Oxford University Press
As the rapid rate of the adoption and normative use of information technologies accelerates, sociologists must expand the sociological imagination to explore a host of questions related to mediated communication. From Twitter to YouTube, the media convergence anticipated at the close of the millennium is coming into being. Blogs, vlogs, Web browsing, e-mail, and old time television, radio, and phone are all increasingly accessible via digital technologies. Furthermore, not only can we consume these digital media, but we can now produce them easily and quickly. Yet, sociological methods have not kept pace with the profound changes in communication ensuing from the Information Revolution. Although the quotidian use of new media continues to grow by leaps and bounds, there is little consensus on how we can best collect and analyze new media data.
This chapter begins to address these issues by examining how ethnographic methods have been adapted to explore new media and digital communication. We find that three central tensions have shaped the adoption of ethnographic methods in new media environments since the advent of cyberethnography in the mid 1990s. The three tensions that we identify and discuss are the character of mediated interaction (e-mail, IM, blogging, texting, etc.) as a social process, text as interaction, and the relationship between the observer and the observed. Our analysis draws upon both the current work in the fi eld and foundational works that established cyberethnography as a legitimate methodological undertaking. Each section presents a history of salient texts detailing methodological growth and innovation. We bring these texts together to close each section with an eye to methodological and ethical implications under the heading “Stories from the Field.” This section provides analysis of challenges in methodological adaptation and related ethical concerns that will be of increasing importance vis-à-vis user-driven content.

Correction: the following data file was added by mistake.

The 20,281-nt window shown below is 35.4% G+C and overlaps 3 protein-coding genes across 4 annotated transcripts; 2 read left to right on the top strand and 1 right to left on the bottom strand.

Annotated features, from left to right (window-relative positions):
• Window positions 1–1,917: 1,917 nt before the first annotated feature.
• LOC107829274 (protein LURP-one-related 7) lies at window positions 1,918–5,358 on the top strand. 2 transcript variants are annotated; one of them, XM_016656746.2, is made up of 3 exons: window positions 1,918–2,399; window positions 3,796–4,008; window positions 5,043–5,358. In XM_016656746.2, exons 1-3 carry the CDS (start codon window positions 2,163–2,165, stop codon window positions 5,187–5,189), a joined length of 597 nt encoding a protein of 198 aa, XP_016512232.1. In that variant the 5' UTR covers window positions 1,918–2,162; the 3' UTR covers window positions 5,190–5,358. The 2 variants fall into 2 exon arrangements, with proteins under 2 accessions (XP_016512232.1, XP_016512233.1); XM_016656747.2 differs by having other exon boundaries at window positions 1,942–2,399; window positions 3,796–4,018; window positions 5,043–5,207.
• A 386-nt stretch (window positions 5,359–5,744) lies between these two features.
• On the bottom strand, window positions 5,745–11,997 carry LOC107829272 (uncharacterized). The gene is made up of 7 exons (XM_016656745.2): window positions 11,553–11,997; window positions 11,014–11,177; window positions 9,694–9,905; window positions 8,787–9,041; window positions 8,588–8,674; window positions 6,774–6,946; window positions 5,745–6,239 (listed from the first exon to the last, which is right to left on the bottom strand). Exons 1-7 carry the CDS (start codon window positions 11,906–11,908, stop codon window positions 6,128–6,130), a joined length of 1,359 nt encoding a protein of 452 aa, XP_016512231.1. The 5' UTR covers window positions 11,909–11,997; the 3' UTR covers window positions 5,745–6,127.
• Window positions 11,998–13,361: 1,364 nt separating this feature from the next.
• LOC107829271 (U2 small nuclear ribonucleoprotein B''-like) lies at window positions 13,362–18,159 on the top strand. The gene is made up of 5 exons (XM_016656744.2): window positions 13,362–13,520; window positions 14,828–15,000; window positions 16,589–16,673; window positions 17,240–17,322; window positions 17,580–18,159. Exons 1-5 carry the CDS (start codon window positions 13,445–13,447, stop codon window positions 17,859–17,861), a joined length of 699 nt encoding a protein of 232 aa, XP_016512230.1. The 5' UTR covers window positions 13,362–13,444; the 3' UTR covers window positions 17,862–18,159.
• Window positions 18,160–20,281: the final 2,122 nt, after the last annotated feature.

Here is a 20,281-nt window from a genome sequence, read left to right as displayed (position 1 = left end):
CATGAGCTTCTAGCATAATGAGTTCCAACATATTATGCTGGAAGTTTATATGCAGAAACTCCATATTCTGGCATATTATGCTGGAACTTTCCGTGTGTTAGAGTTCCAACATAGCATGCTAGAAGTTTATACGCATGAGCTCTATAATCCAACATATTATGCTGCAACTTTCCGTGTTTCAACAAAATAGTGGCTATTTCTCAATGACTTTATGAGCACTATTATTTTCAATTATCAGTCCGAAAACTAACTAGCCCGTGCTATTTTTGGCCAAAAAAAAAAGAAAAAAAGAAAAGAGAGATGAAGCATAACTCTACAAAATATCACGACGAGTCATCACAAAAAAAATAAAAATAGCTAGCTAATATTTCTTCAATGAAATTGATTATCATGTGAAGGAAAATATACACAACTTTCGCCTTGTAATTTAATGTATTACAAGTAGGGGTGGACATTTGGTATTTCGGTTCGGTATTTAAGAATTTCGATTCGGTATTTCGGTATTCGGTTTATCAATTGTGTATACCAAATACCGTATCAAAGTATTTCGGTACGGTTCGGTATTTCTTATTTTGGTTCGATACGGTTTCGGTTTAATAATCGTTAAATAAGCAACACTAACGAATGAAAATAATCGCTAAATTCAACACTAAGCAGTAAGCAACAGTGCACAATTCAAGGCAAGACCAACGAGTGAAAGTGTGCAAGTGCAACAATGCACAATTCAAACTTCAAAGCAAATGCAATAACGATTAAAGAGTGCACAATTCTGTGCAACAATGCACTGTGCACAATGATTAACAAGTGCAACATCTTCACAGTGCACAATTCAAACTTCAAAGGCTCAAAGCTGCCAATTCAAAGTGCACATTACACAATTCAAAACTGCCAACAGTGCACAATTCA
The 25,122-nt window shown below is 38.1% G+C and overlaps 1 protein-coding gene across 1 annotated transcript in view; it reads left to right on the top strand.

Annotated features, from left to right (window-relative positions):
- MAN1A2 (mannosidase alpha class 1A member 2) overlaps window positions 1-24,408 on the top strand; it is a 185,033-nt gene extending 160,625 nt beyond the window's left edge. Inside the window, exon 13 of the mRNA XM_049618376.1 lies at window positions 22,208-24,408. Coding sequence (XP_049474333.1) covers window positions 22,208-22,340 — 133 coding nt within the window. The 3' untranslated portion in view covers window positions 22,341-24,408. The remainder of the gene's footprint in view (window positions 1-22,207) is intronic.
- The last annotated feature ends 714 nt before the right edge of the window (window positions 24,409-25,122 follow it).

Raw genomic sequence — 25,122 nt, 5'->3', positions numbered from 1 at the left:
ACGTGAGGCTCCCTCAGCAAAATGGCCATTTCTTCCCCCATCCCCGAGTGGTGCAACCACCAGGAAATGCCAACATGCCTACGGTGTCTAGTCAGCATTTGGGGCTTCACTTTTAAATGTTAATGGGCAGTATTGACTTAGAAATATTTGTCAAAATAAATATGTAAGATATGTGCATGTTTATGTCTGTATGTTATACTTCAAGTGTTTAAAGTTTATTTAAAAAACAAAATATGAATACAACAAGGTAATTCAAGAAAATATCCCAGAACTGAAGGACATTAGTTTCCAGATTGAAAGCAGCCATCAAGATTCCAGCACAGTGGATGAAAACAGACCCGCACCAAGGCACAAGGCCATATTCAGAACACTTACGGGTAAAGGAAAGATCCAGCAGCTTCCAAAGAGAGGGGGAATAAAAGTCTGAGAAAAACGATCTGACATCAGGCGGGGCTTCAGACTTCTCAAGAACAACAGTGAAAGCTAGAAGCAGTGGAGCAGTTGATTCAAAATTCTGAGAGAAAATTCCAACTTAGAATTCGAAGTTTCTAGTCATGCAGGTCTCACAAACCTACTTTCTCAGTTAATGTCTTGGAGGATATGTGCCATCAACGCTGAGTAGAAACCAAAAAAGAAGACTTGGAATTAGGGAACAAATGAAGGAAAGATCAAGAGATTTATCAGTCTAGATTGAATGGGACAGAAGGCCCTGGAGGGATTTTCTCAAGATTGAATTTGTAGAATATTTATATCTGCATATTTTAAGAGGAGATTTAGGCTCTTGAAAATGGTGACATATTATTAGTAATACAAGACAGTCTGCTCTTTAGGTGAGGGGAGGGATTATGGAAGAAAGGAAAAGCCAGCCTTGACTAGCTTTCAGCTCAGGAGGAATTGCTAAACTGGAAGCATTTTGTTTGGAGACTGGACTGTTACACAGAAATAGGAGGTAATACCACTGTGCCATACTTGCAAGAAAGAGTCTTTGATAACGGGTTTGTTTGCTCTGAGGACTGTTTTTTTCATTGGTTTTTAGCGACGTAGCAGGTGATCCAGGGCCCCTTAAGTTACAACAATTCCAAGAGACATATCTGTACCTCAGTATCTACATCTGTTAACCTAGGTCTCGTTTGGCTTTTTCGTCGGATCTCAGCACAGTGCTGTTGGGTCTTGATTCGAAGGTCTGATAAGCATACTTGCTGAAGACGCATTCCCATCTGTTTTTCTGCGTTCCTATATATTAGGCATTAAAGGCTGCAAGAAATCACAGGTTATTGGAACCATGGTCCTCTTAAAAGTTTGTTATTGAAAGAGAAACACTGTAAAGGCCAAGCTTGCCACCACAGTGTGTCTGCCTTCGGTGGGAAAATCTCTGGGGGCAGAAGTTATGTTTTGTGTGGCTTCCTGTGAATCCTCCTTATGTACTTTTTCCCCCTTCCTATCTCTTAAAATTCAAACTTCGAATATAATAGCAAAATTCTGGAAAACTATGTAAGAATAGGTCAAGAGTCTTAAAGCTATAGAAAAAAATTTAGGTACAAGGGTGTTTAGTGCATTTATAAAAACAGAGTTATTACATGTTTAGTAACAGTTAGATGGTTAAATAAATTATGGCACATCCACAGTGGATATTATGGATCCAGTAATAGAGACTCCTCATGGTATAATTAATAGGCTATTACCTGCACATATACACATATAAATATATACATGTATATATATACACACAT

We close our chapter with a review of how the strengths of traditional ethnography are especially suited to examine future waves of digital phenomena. In evaluating the commonalities between traditional and mediated ethnographic practice, we argue that although new twists in the evolution of the Internet may require ethnographers to continually adapt their methodological tool kits, they will not reduce the salience of the method. In reviewing different tensions in the evolution of cyberethnographic methods, we find that the seeming newness of much of the cyberethnographic endeavor is a reworking, rather than a replacing, of traditional ethnographic methods. Finally, just as cyberethnographers argued a decade ago that the novelty of the Web will likely fade as information technology increasingly becomes just another taken-for-granted part of everyday life (Webb, 1999), we argue that once cyberethnography has been incorporated into the corpus of sociological methods, its legitimacy will be beyond question.
The Handbook of Emergent Technologies in Social Research
Sharlene Nagy Hesse-Biber
Robinson, L., & Schulz, J. (2011). New Fieldsites, New Methods: New Ethnographic Opportunities. In S. N. Hesse-Biber (Ed.), The Handbook of Emergent Technologies in Social Research. Oxford, New York: Oxford University Press.